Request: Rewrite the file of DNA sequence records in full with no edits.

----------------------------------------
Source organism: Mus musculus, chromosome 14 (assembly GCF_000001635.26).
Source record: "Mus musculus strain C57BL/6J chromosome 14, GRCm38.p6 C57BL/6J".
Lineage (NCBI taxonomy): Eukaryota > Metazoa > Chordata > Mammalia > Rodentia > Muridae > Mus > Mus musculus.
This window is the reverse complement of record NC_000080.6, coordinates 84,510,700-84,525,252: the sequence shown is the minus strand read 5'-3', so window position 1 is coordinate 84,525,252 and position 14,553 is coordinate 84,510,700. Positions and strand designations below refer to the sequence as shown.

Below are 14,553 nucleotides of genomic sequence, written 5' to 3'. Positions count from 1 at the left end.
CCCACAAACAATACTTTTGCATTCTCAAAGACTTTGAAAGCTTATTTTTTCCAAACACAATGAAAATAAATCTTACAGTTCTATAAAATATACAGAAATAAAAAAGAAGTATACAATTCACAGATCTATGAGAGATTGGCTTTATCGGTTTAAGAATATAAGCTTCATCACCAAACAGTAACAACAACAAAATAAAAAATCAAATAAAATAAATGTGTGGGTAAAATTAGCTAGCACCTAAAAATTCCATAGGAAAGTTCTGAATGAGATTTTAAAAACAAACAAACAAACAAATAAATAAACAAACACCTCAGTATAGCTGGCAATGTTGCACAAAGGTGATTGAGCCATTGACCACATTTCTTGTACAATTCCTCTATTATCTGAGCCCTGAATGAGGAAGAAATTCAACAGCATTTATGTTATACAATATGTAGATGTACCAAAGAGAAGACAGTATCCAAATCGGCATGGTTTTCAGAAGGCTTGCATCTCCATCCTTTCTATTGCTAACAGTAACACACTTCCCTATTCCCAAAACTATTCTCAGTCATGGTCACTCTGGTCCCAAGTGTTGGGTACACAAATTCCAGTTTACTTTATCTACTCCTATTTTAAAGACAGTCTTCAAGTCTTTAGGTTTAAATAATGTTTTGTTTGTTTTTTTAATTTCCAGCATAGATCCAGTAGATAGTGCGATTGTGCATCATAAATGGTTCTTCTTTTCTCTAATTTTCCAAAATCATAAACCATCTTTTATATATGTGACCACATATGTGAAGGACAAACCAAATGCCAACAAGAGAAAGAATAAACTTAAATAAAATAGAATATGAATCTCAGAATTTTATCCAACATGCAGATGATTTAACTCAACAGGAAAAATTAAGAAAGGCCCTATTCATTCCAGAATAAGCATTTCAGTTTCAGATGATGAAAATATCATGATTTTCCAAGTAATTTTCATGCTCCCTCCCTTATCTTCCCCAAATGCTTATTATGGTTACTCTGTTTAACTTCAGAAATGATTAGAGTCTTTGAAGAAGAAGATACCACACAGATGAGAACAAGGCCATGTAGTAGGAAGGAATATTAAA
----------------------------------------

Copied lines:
Source organism: Mus musculus, chromosome 14 (assembly GCF_000001635.26).
Source record: "Mus musculus strain C57BL/6J chromosome 14, GRCm38.p6 C57BL/6J".
Lineage (NCBI taxonomy): Eukaryota > Metazoa > Chordata > Mammalia > Rodentia > Muridae > Mus > Mus musculus.
This window is the reverse complement of record NC_000080.6, coordinates 84,510,700-84,525,252: the sequence shown is the minus strand read 5'-3', so window position 1 is coordinate 84,525,252 and position 14,553 is coordinate 84,510,700. Positions and strand designations below refer to the sequence as shown.

Below are 14,553 nucleotides of genomic sequence, written 5' to 3'. Positions count from 1 at the left end.
CCCACAAACAATACTTTTGCATTCTCAAAGACTTTGAAAGCTTATTTTTTCCAAACACAATGAAAATAAATCTTACAGTTCTATAAAATATACAGAAATAAAAAAGAAGTATACAATTCACAGATCTATGAGAGATTGGCTTTATCGGTTTAAGAATATAAGCTTCATCACCAAACAGTAACAACAACAAAATAAAAAATCAAATAAAATAAATGTGTGGGTAAAATTAGCTAGCACCTAAAAATTCCATAGGAAAGTTCTGAATGAGATTTTAAAAACAAACAAACAAACAAATAAATAAACAAACACCTCAGTATAGCTGGCAATGTTGCACAAAGGTGATTGAGCCATTGACCACATTTCTTGTACAATTCCTCTATTATCTGAGCCCTGAATGAGGAAGAAATTCAACAGCATTTATGTTATACAATATGTAGATGTACCAAAGAGAAGACAGTATCCAAATCGGCATGGTTTTCAGAAGGCTTGCATCTCCATCCTTTCTATTGCTAACAGTAACACACTTCCCTATTCCCAAAACTATTCTCAGTCATGGTCACTCTGGTCCCAAGTGTTGGGTACACAAATTCCAGTTTACTTTATCTACTCCTATTTTAAAGACAGTCTTCAAGTCTTTAGGTTTAAATAATGTTTTGTTTGTTTTTTTAATTTCCAGCATAGATCCAGTAGATAGTGCGATTGTGCATCATAAATGGTTCTTCTTTTCTCTAATTTTCCAAAATCATAAACCATCTTTTATATATGTGACCACATATGTGAAGGACAAACCAAATGCCAACAAGAGAAAGAATAAACTTAAATAAAATAGAATATGAATCTCAGAATTTTATCCAACATGCAGATGATTTAACTCAACAGGAAAAATTAAGAAAGGCCCTATTCATTCCAGAATAAGCATTTCAGTTTCAGATGATGAAAATATCATGATTTTCCAAGTAATTTTCATGCTCCCTCCCTTATCTTCCCCAAATGCTTATTATGGTTACTCTGTTTAACTTCAGAAATGATTAGAGTCTTTGAAGAAGAAGATACCACACAGATGAGAACAAGGCCATGTAGTAGGAAGGAATATTAAA